Generic Proto-Moe 1986 Cartoons: Cosmos Pink Shock

A lot of people like to tell me that moe didn’t exist in the 80s, but if you believe that you also have to believe that nerds weren’t desperately lonely and willing to fall in an empty, merchandise-driven mockery of love with one-dimensional…

A lot of people like to tell me that moe didn’t exist in the 80s, but if you believe that you also have to believe that nerds weren’t desperately lonely and willing to fall in an empty, merchandise-driven mockery of love with one-dimensional fictional characters in the 80s. Unfortunately, I have evidence to the contrary: Cosmos Pink Shock.

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Cosmos Pink Shock is technically a parody– as indicated by opening narration from Norio Wakamoto and some robot baseball– but unfortunately, though genre caricatures frolic onscreen at all times, nothing funny ever actually happens. There isn’t a joke here you haven’t seen before, from the panda-faced rocket to the overzealous fan club to the typical pretty-boy character with the typical army-of-squealing-fangirls gag.

And, of course, Cosmos Pink Shock has a perfectly moe heroine: 17-year-old Micchi travels space in a stolen super-rocket in search of her childhood boyfriend Hiroshi, who was abducted by a UFO when they were four. “Hiro-chan” appears for about three seconds in flashback and has no distinguishing features of any kind. Pointlessly and inexplicably devoted for life to a blank-slate audience substitute? This is dictionary-definition moe! At the end she’s saved by her own fan club (okay, I guess that part is decent parody) and the viewer is asked if he, too, will cheer for Micchi– or if, god forbid, Hiro will be the one.

The show gets further bogged down when Micchi is stopped on Jupiter and the jokes just stop coming, opting instead to show us the process by which woman-hating Captain Gatsby (the pretty boy from before) comes to decide that Micchi is the only good woman in space, on account of her bizarre obsession with Hiro-chan. Micchi escapes execution, speeds off in her rocket, and that’s about the end of it. The aimlessness of the material makes sense when you find out that the show originally ran as a serial packaged with an ill-fated anime video magazine. I wouldn’t have bought the next issue either.

Perhaps our bar for parody has just been raised over the years: maybe Family Guy-style Macross gags were total gutbusters in ’86. From where I stand, though, this hardly even qualifies for the genre. Dragon Half had jokes, you know? Cosmos Pink Shock is simply dull and a chore to slog through at 35 minutes. If you’re truly desperate for your 80s OVA dose of lovingly drawn spaceships and robots, or you’re really curious about Kenji Kawai’s first anime soundtrack– or in a worst-case scenatio, you’re an AIC completist– you could watch Cosmos Pink Shock. However, such rash action is not recommended by the experts here at Colony Drop Medical. You could seriously hurt yourself like that.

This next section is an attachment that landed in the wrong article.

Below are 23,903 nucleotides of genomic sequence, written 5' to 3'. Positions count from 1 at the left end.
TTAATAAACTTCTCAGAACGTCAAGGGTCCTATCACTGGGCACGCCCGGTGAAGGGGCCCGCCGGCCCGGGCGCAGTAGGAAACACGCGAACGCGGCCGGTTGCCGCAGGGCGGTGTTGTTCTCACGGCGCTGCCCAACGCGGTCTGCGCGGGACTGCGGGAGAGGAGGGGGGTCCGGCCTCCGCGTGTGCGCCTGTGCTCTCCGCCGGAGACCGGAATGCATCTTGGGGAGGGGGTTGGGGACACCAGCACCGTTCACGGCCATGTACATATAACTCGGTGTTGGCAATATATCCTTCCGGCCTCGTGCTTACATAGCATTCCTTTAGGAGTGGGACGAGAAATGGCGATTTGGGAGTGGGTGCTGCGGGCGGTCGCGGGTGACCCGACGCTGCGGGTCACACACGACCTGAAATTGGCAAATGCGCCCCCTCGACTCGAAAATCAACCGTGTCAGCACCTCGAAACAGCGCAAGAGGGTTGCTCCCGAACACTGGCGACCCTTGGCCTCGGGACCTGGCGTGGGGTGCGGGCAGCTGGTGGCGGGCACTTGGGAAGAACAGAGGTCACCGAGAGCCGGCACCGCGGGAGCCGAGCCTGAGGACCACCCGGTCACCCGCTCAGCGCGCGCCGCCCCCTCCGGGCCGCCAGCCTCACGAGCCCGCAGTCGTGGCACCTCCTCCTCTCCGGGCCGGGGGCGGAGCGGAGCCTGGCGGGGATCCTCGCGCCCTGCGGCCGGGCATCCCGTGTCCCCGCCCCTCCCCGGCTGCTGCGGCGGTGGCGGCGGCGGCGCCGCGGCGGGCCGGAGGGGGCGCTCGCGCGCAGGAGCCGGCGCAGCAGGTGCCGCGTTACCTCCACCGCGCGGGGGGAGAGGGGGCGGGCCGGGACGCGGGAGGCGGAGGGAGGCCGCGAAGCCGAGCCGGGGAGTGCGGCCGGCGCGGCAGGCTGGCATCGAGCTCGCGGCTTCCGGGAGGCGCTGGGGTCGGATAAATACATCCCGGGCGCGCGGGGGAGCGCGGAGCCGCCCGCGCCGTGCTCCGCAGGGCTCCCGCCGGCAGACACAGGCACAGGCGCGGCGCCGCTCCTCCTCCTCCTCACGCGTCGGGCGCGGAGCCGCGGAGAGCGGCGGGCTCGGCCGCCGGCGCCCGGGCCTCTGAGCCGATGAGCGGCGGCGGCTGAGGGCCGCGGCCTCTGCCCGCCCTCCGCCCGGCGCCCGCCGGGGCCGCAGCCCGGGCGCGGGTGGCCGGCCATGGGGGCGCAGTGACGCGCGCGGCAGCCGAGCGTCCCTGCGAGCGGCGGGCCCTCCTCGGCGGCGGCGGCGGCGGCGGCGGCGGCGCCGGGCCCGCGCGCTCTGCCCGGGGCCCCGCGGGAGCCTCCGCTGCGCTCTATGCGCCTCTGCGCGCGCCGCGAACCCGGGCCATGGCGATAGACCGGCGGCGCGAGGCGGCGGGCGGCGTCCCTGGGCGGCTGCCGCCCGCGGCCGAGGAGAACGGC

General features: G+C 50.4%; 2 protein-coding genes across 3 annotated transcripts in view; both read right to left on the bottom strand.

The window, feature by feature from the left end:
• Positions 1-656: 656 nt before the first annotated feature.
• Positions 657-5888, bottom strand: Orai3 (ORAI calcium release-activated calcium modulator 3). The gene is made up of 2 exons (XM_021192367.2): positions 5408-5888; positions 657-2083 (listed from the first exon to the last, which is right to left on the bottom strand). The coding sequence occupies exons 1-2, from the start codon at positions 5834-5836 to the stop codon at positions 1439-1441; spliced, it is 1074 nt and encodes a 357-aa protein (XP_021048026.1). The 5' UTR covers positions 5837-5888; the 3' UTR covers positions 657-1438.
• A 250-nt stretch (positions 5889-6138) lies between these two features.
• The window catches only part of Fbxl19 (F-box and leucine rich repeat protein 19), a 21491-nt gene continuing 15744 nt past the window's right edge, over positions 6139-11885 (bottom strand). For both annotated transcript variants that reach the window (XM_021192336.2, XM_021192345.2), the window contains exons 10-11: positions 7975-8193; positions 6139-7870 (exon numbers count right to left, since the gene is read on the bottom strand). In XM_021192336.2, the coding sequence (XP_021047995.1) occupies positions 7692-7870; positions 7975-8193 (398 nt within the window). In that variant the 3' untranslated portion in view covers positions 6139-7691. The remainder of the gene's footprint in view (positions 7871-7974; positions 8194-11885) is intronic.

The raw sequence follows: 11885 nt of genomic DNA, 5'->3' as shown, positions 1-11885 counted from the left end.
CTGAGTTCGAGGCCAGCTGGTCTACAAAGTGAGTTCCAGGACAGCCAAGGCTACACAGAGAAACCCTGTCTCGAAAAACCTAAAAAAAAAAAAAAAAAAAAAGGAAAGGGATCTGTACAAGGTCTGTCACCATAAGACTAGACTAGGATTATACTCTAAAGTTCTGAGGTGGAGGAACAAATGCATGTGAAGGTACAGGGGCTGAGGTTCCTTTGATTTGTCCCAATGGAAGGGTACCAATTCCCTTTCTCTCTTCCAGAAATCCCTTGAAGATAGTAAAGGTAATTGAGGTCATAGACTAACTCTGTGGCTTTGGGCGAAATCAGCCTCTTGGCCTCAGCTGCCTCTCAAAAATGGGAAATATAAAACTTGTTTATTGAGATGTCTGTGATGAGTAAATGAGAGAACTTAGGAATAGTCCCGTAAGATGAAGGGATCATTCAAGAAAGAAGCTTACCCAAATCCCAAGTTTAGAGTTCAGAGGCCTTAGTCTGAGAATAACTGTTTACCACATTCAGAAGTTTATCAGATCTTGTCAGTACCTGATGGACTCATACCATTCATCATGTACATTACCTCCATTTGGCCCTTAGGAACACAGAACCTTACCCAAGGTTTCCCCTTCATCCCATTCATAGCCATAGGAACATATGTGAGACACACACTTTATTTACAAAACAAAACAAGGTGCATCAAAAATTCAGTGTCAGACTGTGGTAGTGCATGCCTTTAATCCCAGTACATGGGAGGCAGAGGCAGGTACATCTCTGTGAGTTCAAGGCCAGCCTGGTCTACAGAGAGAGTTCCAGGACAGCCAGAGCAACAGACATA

5 Comments

  1. …Not even for Norio Wakamoto narration?

    I mean, I think I could hurt my brain for Norio Wakamoto.

    Would it be acceptable to hurt myself for Norio Wakamoto?

  2. If you want to do that, you can turn it off after the first five minutes: he disappears after the first bit of narration.

  3. Osamu Tezuka’s Lunn Flies into the Wind was made a year before Cosmos Pink Shock and prefigured the moe phenomenon.I’m just speculating here, but it could be argued that Tezuka invented moe in Lost World in 1948. Or maybe he just articulated it. Moe may have started in the hopeless dreams of girls living in a defeated, invaded country, selling themselves so that their families could eat, and dreaming of a guy who would just protect them and look out for them like a big brother.

  4. I don’t know if you realize it or not, but every time you bash an (extremely) obscure 80s OAV, you re-ignite interest in it. For some people? Ok just me:

    If you’re truly desperate for your 80s OVA dose of lovingly drawn spaceships and robots, or you’re really curious about Kenji Kawai’s first anime soundtrack– or in a worst-case scenatio, you’re an AIC completist– you could watch Cosmos Pink Shock.

    The problem with this comment is that, I may want to watch it, just for the morbid fascination- BUT to watch it, I’d have to find it first! Nada.
    This thing is impossible to find, I know of maybe one odd store in Florida, 650 miles away where I MIGHT find it, but so far, no dice. Ebay. Amazon. The world wide web. Nothing. I found it listed on ANN, and a grand total of 14 people have seen and reviewed. The outlook on me locating a copy for a few bucks looking dim…

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